View enlarged chart.

Last, Friday’s retail sales report came in better than expected, marking five consecutive months of year-over-year gains. It is worth noting the economy has never been in a recession after 4 or more consecutive monthly gains. Still, in the face of one of the most severe recessions ever, it took only a few months for sales to get back to new highs, as shown below. Historically, new highs in retail sales happen in expansions—and this is yet another clue the recession is likely over.

View enlarged chart.

 

IMPORTANT DISCLOSURES

This material is for general information only and is not intended to provide specific advice or recommendations for any individual. There is no assurance that the views or strategies discussed are suitable for all investors or will yield positive outcomes. Investing involves risks including possible loss of principal. Any economic forecasts set forth may not develop as predicted and are subject to change.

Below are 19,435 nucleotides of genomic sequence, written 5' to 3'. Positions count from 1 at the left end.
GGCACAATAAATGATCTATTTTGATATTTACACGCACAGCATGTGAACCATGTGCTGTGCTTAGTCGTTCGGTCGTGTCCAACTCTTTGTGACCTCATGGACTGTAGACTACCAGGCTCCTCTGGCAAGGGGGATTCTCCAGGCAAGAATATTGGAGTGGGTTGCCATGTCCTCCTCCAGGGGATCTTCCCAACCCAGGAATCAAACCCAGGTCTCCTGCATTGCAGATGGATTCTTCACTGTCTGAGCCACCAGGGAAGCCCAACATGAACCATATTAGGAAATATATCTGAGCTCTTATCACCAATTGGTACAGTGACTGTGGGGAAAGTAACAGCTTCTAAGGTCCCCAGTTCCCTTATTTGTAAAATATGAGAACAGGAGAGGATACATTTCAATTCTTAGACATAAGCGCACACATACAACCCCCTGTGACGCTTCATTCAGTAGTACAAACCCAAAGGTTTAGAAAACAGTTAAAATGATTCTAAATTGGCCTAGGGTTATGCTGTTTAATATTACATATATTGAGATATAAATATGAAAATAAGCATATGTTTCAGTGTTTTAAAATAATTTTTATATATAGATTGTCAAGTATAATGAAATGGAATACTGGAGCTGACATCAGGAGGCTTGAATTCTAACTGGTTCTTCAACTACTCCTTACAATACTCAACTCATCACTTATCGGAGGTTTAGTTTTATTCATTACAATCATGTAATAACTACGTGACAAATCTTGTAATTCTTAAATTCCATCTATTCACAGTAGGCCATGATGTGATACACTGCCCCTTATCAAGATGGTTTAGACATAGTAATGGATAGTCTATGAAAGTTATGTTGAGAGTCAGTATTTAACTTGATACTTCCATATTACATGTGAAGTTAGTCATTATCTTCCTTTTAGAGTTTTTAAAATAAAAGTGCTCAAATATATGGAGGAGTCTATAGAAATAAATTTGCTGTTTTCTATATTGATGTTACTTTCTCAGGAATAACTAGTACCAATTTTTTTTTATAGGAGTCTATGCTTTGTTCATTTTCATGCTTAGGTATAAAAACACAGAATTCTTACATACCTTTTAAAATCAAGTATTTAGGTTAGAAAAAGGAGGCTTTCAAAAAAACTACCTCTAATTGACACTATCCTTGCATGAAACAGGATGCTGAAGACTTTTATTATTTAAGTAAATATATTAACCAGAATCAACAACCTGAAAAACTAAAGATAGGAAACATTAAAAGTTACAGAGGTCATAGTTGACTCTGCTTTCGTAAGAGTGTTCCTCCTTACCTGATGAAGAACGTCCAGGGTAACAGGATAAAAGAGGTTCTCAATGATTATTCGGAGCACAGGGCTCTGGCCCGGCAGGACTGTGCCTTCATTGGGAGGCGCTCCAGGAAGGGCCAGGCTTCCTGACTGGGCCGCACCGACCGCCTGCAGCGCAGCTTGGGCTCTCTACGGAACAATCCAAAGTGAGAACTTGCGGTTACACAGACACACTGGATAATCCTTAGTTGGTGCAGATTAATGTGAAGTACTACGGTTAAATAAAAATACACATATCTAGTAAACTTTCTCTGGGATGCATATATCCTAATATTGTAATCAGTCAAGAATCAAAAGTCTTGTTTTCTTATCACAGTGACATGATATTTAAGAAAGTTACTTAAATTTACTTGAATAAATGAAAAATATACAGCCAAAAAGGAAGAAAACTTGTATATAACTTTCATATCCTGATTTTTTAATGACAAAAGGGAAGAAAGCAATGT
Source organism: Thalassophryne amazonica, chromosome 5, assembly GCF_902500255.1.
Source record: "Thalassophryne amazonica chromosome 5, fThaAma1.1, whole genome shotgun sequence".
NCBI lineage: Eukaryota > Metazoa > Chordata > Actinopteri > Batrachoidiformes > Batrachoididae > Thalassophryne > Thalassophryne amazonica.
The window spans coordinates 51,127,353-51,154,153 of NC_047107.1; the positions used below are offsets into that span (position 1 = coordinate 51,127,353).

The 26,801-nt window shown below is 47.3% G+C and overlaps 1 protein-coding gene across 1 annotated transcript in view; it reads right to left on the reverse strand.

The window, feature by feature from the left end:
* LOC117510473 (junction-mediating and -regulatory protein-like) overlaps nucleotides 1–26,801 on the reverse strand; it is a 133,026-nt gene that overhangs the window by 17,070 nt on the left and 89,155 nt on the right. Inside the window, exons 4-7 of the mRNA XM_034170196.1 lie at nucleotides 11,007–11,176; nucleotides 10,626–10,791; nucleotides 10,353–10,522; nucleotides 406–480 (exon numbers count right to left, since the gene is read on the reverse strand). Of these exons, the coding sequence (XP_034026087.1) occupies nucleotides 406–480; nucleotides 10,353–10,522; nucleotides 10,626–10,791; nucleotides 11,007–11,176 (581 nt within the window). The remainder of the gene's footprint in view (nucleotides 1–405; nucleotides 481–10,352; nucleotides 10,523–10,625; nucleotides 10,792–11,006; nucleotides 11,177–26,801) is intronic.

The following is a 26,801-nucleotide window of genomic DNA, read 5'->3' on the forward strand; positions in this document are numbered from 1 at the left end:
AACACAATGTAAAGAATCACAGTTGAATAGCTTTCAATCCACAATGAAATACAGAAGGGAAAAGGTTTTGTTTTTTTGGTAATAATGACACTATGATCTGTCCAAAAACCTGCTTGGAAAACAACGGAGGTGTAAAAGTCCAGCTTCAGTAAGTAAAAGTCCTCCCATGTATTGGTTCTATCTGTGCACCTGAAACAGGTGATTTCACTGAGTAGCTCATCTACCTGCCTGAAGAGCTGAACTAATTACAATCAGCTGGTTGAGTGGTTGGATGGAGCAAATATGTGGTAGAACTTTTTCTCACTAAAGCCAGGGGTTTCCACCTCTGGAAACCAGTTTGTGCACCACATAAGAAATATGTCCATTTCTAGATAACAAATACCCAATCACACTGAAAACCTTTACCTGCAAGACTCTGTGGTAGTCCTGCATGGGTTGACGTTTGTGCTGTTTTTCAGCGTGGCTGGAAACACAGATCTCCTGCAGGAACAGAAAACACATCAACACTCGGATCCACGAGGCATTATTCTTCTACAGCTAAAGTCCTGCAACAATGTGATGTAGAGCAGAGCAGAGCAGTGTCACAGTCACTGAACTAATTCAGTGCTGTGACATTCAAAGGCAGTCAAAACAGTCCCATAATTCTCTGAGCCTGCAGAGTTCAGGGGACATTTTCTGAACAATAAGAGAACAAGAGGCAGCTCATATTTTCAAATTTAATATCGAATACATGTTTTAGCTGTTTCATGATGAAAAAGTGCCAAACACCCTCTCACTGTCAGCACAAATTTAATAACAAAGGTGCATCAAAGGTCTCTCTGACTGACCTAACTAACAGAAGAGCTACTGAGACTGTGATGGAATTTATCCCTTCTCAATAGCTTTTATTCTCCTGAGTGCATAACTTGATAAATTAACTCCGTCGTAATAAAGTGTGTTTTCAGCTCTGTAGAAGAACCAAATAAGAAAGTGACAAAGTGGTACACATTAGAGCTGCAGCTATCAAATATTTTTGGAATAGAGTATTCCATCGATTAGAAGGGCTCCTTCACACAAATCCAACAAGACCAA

References to markets, asset classes, and sectors are generally regarding the corresponding market index. Indexes are unmanaged statistical composites and cannot be invested into directly. Index performance is not indicative of the performance of any investment and do not reflect fees, expenses, or sales charges. All performance referenced is historical and is no guarantee of future results.

Any company names noted herein are for educational purposes only and not an indication of trading intent or a solicitation of their products or services. LPL Financial doesn’t provide research on individual equities. All information is believed to be from reliable sources; however, LPL Financial makes no representation as to its completeness or accuracy.

All index and market data from FactSet and MarketWatch.

This Research material was prepared by LPL Financial, LLC.